Theodore Hook, the son of James Hook, the musical composer, was born in London on 22nd September, 1788. He was educated at Harrow School, where, according to his own account, principally distinguished himself for mischief and deceptiveness.
At the age of sixteen Theodore and his father began working together on musicals, including the successful Soldier's Return. Although ridiculed by Lord Byron, these comic operas were extremely popular with the public.
In 1813 Hook used his contacts to acquire the post of the account-general of Mauritius. Four years later allegations were made against Hook and an investigation showed that 62,000 dollars were missing. Hook's property was seized and was imprisoned for two years.
When Hook was released he returned to writing. With the help of Sir Walter Scott, Hook was made editor of John Bull, a Sunday newspaper. Hook very patriotic paper that was highly critical of the Whigs. At the time the newspaper was described as "scurrilous, scandalous, but irresistibly facetious".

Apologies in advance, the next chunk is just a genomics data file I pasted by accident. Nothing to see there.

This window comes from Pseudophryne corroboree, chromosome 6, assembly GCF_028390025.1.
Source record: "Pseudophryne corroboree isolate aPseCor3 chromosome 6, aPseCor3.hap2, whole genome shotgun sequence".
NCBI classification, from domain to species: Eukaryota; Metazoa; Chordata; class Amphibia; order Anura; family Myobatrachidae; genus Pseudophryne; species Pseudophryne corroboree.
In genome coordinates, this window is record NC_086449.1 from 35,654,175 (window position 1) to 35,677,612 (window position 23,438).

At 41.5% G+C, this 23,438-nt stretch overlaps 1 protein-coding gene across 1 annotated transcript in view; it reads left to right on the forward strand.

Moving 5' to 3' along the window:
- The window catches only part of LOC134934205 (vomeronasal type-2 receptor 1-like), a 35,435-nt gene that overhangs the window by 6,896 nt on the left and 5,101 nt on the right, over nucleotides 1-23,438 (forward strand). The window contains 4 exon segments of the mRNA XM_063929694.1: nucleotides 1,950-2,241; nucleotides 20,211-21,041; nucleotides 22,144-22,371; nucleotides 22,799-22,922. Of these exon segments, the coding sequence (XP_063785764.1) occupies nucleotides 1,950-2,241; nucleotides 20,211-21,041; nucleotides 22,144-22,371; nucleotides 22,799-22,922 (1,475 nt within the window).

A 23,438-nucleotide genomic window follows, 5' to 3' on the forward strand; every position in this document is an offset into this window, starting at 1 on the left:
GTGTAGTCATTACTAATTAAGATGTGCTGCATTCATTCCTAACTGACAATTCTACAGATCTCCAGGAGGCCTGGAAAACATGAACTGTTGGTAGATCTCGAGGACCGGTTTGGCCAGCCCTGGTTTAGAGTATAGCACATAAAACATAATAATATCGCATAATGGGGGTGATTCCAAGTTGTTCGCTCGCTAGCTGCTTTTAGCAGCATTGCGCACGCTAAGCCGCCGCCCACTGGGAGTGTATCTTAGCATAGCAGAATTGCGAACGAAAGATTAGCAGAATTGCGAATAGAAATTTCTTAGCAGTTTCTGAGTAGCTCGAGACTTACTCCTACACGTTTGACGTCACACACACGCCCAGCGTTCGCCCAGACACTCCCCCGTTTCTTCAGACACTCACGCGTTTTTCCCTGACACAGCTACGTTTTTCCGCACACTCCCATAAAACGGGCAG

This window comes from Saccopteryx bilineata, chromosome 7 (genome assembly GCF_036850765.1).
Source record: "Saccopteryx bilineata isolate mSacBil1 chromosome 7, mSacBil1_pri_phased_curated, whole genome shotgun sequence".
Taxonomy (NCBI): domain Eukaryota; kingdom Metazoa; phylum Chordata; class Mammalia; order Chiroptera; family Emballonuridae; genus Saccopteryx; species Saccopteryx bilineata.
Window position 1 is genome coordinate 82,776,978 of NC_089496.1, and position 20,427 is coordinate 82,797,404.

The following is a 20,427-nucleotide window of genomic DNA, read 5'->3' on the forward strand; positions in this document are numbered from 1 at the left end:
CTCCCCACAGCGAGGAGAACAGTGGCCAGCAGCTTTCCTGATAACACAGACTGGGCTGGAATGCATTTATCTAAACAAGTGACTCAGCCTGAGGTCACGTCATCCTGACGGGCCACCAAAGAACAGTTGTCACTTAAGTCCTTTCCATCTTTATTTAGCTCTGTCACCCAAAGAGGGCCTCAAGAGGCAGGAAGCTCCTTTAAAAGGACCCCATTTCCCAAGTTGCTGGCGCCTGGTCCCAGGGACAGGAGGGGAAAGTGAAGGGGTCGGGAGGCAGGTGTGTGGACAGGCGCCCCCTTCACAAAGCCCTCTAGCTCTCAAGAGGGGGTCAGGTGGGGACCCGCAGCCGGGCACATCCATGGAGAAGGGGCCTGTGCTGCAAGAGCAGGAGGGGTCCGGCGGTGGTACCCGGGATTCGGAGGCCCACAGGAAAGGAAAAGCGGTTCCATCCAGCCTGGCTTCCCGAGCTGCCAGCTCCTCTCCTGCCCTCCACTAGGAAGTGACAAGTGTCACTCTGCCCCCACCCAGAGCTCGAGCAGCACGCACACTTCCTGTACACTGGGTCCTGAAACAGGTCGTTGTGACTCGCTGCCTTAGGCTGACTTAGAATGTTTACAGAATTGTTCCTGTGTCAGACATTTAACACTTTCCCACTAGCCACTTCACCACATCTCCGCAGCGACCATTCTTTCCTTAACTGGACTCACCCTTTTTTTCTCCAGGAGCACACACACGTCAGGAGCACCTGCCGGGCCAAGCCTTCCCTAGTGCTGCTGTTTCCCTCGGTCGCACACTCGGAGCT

Hook continued to edit the John Bull newspaper for 21 years. He also wrote several novels including Maxwell (1830), The Parson's Daughter (1832), Love and Pride (1832), Gilbert Gurney (1836), Gurney Married (1838) and Births, Marriages and Deaths (1839).
Theodore Hook remained deeply in debt and when he died on 24th August, 1841, his property was seized by the crown.